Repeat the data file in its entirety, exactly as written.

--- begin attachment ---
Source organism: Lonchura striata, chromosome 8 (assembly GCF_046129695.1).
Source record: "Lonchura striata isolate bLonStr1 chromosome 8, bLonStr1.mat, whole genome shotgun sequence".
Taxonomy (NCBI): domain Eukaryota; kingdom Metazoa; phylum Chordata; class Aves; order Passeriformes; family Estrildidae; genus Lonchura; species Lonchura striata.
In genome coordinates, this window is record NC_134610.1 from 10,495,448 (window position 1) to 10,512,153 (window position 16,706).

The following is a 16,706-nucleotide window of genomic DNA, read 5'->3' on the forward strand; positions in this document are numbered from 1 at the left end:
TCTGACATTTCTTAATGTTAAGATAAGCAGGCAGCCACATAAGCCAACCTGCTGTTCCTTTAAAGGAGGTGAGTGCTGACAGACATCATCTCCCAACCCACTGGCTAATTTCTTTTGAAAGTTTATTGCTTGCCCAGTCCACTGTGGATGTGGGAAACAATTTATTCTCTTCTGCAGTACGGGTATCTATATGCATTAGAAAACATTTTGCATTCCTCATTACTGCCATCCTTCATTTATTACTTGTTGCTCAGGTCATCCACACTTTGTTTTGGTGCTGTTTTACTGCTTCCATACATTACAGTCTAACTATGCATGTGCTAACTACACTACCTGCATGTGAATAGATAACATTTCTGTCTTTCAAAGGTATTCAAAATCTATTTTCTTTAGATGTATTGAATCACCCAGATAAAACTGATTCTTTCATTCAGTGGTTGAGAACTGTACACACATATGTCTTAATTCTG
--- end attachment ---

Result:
Source organism: Lonchura striata, chromosome 8 (assembly GCF_046129695.1).
Source record: "Lonchura striata isolate bLonStr1 chromosome 8, bLonStr1.mat, whole genome shotgun sequence".
Taxonomy (NCBI): domain Eukaryota; kingdom Metazoa; phylum Chordata; class Aves; order Passeriformes; family Estrildidae; genus Lonchura; species Lonchura striata.
In genome coordinates, this window is record NC_134610.1 from 10,495,448 (window position 1) to 10,512,153 (window position 16,706).

The following is a 16,706-nucleotide window of genomic DNA, read 5'->3' on the forward strand; positions in this document are numbered from 1 at the left end:
TCTGACATTTCTTAATGTTAAGATAAGCAGGCAGCCACATAAGCCAACCTGCTGTTCCTTTAAAGGAGGTGAGTGCTGACAGACATCATCTCCCAACCCACTGGCTAATTTCTTTTGAAAGTTTATTGCTTGCCCAGTCCACTGTGGATGTGGGAAACAATTTATTCTCTTCTGCAGTACGGGTATCTATATGCATTAGAAAACATTTTGCATTCCTCATTACTGCCATCCTTCATTTATTACTTGTTGCTCAGGTCATCCACACTTTGTTTTGGTGCTGTTTTACTGCTTCCATACATTACAGTCTAACTATGCATGTGCTAACTACACTACCTGCATGTGAATAGATAACATTTCTGTCTTTCAAAGGTATTCAAAATCTATTTTCTTTAGATGTATTGAATCACCCAGATAAAACTGATTCTTTCATTCAGTGGTTGAGAACTGTACACACATATGTCTTAATTCTG